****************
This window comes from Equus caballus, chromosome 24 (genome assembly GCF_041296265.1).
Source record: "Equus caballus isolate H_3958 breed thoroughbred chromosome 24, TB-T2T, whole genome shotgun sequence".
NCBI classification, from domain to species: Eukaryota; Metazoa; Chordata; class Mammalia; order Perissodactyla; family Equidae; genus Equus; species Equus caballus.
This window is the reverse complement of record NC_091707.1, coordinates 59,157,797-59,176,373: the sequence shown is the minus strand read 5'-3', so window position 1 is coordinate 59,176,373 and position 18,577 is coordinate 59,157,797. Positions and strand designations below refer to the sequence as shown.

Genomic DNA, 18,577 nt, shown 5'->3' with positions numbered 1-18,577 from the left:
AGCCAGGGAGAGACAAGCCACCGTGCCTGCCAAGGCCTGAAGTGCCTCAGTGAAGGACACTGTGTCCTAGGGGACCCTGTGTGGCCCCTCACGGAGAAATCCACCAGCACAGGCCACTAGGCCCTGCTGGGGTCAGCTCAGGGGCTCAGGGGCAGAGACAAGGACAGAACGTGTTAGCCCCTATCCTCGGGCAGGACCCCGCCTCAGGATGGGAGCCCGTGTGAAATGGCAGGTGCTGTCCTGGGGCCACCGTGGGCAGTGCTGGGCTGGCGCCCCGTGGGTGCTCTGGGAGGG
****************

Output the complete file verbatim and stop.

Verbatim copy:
This window comes from Equus caballus, chromosome 24 (genome assembly GCF_041296265.1).
Source record: "Equus caballus isolate H_3958 breed thoroughbred chromosome 24, TB-T2T, whole genome shotgun sequence".
NCBI classification, from domain to species: Eukaryota; Metazoa; Chordata; class Mammalia; order Perissodactyla; family Equidae; genus Equus; species Equus caballus.
This window is the reverse complement of record NC_091707.1, coordinates 59,157,797-59,176,373: the sequence shown is the minus strand read 5'-3', so window position 1 is coordinate 59,176,373 and position 18,577 is coordinate 59,157,797. Positions and strand designations below refer to the sequence as shown.

Genomic DNA, 18,577 nt, shown 5'->3' with positions numbered 1-18,577 from the left:
AGCCAGGGAGAGACAAGCCACCGTGCCTGCCAAGGCCTGAAGTGCCTCAGTGAAGGACACTGTGTCCTAGGGGACCCTGTGTGGCCCCTCACGGAGAAATCCACCAGCACAGGCCACTAGGCCCTGCTGGGGTCAGCTCAGGGGCTCAGGGGCAGAGACAAGGACAGAACGTGTTAGCCCCTATCCTCGGGCAGGACCCCGCCTCAGGATGGGAGCCCGTGTGAAATGGCAGGTGCTGTCCTGGGGCCACCGTGGGCAGTGCTGGGCTGGCGCCCCGTGGGTGCTCTGGGAGGG